Remember the Summer of Love?
Some 100,000 "free spirits" converged on San Francisco's Haight-Asbury district in 1967 to break the norm. They all were suspicious of government.
Fast-forward 48 years. The San Francisco County Board of Supervisors has become the anti-free spirit movement. They embrace government reach into all aspects of your life where you are doing things that they disagree with. The latest is drinking soda.
The supervisors want warnings placed on ads for sugary drinks that appear within their city stating they may be hazardous to your health. This comes after an unsuccessful effort to tax soda and other sugary drinks.
Yes, the same city that got into the proverbial face of the establishment is now getting in the face of the people underscoring that you can move so far to the left that you actually can find yourself on the extreme right.
San Francisco, at one time, was all about getting government out of your personal life and not dictating what you could do to your body. This was the mecca for free love, drugs, hippies, and anything else that up ended the social norm.
Now they are hell-bent on being Big Brother.
Of course, they don't see it that way. They're only trying to protect you from yourself. And they are only doing what is right and healthy. Yes, Archie Bunker has gone liberal in name only.
In San Francisco, the government knows best, not the individual.
Tolerance only applies to those who fit in the San Francisco mold of values. Drug addicts shooting up in the streets get more love than someone drinking a Big Gulp.
Addicts get free needles and government help. Big Gulp drinkers get shunned, are targeted with ads aimed at shaming them out of their unhealthy behavior, and they get threatened with sin taxes.
But if the truth be known, San Francisco doesn't need to engage in government shenanigans such as dictating advertising and slapping sin taxes on soda and such to stop the habits those at City Hall deem unhealthy and therefore anti-social. San Francisco is slowly driving out the working class and others that are the big indulgers in soda as opposed to vices that the wealthy and the young Turks of the Internet economy consume.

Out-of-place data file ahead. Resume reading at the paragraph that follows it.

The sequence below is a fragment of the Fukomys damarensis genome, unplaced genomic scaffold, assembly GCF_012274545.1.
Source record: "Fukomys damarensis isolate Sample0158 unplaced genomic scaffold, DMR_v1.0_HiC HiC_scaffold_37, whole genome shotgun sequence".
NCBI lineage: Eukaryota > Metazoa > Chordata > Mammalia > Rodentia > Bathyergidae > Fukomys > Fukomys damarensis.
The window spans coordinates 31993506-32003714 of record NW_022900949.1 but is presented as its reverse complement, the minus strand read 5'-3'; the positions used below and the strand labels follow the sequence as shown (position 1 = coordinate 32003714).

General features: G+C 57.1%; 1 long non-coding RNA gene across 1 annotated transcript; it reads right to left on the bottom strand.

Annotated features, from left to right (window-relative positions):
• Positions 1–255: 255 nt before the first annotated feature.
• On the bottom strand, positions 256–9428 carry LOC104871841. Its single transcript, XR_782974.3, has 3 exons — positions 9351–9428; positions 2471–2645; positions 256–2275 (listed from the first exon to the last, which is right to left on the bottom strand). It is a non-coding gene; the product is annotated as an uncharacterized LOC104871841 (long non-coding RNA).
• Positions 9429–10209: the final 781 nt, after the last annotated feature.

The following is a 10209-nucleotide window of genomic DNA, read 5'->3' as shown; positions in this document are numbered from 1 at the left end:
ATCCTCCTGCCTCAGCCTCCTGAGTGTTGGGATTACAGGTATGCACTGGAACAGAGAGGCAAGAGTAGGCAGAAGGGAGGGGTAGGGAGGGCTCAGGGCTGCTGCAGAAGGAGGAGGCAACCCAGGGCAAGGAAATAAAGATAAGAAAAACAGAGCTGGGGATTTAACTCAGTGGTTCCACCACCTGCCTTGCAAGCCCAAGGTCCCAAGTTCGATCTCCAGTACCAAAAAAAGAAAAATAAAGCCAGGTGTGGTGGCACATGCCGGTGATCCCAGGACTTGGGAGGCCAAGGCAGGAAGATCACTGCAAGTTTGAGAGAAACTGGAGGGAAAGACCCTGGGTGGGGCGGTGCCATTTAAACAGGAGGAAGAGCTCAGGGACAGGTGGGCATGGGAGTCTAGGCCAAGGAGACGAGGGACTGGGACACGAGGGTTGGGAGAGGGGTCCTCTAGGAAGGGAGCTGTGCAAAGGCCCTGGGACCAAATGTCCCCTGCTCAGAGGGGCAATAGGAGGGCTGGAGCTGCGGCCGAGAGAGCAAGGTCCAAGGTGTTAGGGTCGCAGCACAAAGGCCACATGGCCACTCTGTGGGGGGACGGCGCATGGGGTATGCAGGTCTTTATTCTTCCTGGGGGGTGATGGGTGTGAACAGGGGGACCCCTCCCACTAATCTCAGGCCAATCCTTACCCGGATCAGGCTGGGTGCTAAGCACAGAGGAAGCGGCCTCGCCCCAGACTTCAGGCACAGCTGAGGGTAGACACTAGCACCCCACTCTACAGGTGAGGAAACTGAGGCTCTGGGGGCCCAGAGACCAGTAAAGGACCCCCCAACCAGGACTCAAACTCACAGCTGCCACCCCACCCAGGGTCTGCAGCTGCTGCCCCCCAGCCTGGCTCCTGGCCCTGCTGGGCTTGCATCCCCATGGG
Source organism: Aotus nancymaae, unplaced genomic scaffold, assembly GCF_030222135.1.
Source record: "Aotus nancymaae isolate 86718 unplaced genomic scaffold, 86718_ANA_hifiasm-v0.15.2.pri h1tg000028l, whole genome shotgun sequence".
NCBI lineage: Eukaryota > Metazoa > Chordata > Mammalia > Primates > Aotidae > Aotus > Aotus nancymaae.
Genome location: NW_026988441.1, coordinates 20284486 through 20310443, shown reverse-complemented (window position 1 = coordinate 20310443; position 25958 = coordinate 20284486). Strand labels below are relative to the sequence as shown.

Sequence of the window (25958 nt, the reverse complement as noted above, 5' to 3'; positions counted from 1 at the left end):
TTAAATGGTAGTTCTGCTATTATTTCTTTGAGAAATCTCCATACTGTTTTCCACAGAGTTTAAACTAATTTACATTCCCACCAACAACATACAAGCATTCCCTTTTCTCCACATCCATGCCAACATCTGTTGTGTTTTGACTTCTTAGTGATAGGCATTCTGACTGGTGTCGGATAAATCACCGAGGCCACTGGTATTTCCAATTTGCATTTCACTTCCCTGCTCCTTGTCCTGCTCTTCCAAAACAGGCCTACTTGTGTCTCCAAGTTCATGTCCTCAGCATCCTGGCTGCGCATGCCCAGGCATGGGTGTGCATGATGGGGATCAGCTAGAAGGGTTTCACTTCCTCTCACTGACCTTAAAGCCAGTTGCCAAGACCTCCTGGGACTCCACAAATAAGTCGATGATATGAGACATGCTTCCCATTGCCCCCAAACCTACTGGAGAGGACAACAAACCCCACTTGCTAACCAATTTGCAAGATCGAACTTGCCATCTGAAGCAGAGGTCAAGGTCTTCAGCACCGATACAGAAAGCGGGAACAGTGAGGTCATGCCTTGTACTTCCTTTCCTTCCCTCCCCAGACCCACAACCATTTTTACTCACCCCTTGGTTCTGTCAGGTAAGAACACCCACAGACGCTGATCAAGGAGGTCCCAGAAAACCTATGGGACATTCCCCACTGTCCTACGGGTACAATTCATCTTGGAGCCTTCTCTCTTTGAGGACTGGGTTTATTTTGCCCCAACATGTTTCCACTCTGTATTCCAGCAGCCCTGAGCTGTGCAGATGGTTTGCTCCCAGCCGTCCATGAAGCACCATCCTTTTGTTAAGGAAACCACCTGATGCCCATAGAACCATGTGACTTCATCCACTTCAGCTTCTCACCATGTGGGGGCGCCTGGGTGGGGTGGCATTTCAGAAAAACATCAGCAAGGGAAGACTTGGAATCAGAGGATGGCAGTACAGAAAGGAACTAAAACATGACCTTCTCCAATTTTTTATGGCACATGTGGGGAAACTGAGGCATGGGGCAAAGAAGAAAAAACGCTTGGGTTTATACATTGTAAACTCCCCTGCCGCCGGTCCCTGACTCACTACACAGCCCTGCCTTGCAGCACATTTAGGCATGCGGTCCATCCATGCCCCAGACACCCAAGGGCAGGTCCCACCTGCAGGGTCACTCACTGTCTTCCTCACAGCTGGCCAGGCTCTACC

Is their truth to claims that abuse of sugar can lead to health complications and even death? Yes.
But here's the kicker - so can abuse of alcohol, drugs, and even sex.
So what does the City of San Francisco do about the health consequences of those three "vices"?
They fund government outreach programs to counsel them, to get them away from their addictions and - in worse case scenarios - to help them in their final days.
Soda - which is still considered a legal drink in the United States for individuals of all ages - is stigmatized.
And if sugar is such a hideous poison, why is San Francisco stopping at soda advertising? Why not target any advertisements for sweets like Ghirardelli Chocolate or upscale Nob Hill restaurants that serve items with sugar in them?
The answer is simple. The attack on soda is as much a political socio-economic stance as anything else. If it wasn't, the city would be requiring all advertisement for items that excess use has been proven to cause health problems or death to include warnings.
You could show up at a gathering in San Francisco wearing nothing but sandals and your birthday suit and no one would flinch. But show up with a Big Gulp in one hand and a pack of candy cigarettes in the other and assuming the crowd doesn't stone you to death first, they'll parade you down to Union Square for a good old-fashioned public shaming.
San Francisco has never been about anything goes. If it was, it wouldn't be a civilized city. However the city has strayed far from its Gold Rush roots and the Summer of Love it likes to embrace in its drive to exert more and more government dictates and controls over individuals.
The warnings they want on soda advertising probably will be ineffective in the end. That, however, isn't the point. It's another way Big Brother is trying to either control your life or tell you how to live it.
San Francisco likes to think it is in the face of oppressive government but in many ways they embrace a local government that is just as intrusive - if not more so - than the federal government.
The City of San Francisco isn't about to stay out of your bedroom if you take a Pepsi or energy drink into it.
This column is the opinion of Dennis Wyatt and does not necessarily represent the opinion of Morris Newspaper Corp. of CA.